Biodiversity Net Gain and its impact on future infrastructure and housing projects 

Biodiversity Net Gain is an approach to development which aims to leave the natural environment in a measurably better state than beforehand. Implemented correctly, it should have a positive ecological impact, delivering improvements through habitat creation or enhancement.

It’s by no means a new concept, in fact Biodiversity Net Gain has been best practice among responsible infrastructure companies, developers and landowners for some time now. Bell Ingram, for example, has been working for a major utilities client on a project to provide biodiversity enhancement for a major pipeline development in the North-West of England. Our land agents have been tasked with identifying and acquiring nearby land with the potential for habitat creation and enhancement. The project started in 2020 with completion scheduled for 2030.

It’s worth noting that Biodiversity Net Gain has been a part of planning policy in England through the National Planning Policy Framework for a couple of years, although it has not been widely adopted. 

However, the principle has now become enshrined in law as one of the more ambitious provisions of the new Environment Act 2021. This legal requirement, which applies only to England*, requires new developments to provide a 10% Biodiversity Net Gain to be maintained for a period of at least 30 years in order to secure planning permission.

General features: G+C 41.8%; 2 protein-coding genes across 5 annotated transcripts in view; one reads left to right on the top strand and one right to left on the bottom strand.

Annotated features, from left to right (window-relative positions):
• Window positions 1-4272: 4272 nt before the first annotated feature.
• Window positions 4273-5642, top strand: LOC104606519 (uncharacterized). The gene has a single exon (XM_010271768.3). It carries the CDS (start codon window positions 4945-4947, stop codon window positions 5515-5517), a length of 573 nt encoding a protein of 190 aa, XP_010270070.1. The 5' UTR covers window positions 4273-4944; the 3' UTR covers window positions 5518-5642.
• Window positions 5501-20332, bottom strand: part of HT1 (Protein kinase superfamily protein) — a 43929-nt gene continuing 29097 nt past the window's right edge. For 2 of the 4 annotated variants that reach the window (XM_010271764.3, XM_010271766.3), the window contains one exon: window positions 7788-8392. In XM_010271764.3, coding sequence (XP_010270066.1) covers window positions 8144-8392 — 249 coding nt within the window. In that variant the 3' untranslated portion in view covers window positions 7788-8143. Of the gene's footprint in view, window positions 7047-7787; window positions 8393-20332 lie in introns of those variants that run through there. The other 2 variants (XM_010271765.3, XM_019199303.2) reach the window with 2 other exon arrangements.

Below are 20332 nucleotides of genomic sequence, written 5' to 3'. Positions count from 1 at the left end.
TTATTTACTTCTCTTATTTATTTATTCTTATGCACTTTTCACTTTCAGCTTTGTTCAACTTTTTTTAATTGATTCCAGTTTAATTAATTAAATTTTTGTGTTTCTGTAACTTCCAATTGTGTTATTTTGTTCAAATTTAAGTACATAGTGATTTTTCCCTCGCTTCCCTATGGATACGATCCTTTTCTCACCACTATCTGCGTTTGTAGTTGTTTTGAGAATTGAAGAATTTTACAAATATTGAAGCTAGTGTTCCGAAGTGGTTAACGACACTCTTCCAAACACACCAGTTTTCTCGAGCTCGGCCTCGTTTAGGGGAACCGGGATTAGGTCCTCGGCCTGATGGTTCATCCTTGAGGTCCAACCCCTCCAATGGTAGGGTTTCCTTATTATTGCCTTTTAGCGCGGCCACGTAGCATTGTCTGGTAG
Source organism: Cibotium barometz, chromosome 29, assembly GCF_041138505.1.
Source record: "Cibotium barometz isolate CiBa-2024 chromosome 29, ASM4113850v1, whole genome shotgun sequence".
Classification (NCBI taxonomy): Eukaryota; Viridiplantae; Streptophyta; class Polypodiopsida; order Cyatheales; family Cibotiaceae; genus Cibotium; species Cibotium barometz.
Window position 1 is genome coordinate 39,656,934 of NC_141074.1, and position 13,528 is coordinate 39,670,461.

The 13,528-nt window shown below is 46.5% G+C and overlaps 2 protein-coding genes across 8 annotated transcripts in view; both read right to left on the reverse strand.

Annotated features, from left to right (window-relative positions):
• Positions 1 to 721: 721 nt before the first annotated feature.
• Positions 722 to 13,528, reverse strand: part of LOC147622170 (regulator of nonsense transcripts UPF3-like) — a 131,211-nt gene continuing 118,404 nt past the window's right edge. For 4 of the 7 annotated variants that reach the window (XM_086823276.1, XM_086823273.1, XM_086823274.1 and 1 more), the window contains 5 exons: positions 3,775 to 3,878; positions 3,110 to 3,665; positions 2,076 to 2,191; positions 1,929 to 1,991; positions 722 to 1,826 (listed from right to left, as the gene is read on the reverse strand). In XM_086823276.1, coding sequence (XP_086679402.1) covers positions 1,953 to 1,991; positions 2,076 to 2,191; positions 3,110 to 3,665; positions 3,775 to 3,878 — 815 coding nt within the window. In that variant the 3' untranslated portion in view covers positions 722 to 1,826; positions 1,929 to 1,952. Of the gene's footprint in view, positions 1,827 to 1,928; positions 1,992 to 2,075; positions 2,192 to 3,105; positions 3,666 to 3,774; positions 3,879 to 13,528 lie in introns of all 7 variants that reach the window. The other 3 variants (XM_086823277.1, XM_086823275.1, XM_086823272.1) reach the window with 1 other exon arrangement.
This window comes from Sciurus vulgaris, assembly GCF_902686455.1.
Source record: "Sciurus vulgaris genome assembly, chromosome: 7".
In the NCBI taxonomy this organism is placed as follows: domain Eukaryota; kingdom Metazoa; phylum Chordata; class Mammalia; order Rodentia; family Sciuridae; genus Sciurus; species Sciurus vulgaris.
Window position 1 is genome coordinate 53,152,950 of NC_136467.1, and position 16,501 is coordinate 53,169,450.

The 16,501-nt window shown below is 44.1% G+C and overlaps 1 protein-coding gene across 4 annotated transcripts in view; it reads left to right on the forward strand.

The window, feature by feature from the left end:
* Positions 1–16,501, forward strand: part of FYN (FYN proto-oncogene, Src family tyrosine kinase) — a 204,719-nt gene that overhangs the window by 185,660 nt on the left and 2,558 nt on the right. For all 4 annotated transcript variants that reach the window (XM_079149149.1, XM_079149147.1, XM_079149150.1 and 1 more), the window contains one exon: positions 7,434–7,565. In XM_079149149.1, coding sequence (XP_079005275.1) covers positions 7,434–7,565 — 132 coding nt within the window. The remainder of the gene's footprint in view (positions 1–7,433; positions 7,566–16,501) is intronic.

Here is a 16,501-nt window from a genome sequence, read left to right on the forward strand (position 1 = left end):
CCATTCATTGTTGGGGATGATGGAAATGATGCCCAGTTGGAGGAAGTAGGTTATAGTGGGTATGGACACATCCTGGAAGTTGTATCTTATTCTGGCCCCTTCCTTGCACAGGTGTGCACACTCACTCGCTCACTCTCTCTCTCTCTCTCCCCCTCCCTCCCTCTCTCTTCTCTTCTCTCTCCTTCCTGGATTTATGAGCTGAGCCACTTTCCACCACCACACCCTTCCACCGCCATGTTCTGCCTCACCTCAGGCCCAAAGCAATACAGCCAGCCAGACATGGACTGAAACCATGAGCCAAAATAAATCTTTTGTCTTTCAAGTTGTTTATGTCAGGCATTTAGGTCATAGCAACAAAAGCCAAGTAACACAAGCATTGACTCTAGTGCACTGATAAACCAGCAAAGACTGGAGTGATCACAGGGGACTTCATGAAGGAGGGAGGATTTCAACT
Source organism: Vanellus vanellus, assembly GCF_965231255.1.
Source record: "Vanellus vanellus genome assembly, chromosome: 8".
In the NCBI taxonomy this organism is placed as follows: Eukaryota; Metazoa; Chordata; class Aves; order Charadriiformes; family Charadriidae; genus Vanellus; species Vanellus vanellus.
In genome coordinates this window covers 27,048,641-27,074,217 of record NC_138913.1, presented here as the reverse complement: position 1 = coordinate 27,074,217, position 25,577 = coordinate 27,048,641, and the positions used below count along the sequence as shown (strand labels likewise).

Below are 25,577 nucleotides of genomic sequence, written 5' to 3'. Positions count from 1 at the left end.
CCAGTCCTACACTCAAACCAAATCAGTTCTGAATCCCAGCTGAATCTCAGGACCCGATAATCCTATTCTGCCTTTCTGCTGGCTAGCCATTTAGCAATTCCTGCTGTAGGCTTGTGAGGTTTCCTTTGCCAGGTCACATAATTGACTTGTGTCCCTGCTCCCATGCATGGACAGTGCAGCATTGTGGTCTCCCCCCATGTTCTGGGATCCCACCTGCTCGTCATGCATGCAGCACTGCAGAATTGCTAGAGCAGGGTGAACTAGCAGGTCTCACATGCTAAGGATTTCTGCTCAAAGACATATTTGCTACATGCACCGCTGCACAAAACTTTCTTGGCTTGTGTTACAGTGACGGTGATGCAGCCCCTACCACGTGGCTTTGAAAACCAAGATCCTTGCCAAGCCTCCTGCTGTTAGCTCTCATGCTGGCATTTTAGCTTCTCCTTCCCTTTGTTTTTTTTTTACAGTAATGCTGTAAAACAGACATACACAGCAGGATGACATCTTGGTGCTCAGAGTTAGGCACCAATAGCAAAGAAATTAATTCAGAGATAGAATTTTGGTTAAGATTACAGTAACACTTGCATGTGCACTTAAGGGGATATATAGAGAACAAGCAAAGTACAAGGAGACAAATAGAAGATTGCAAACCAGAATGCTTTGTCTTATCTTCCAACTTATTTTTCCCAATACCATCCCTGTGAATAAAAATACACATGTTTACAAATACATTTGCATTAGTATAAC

While this condition has no legal effect yet (and will be brought into force through secondary legislation at a date not yet known), the provisions are far reaching and complex.

In essence, Biodiversity Net Gain means developers in England must ensure their projects deliver biodiversity improvements to meet the required 10% increase. To do this, they must evidence a project’s final Biodiversity Net Gain value using the specified Defra biodiversity metric if they want their plans to get a green light.

To achieve Biodiversity Net Gain, proposals must follow the ‘mitigation hierarchy’ which compels planning applicants to avoid harm in the first instance, then mitigate or finally compensate for losses on-site, off-site or through a combination of the two solutions. These measures will be implemented in planning conditions.

*The Biodiversity Net Gain principles set out in the Environment Act only applies to England, but the Scottish Government has committed to bring forward a new biodiversity strategy in October and its delivery plan six months later.

With a background in environmental management, Ben Hewlett is a Land Agent based in Bell Ingram’s Northwich office where he works on behalf of our utilities clients.

Article posted on 10/02/2022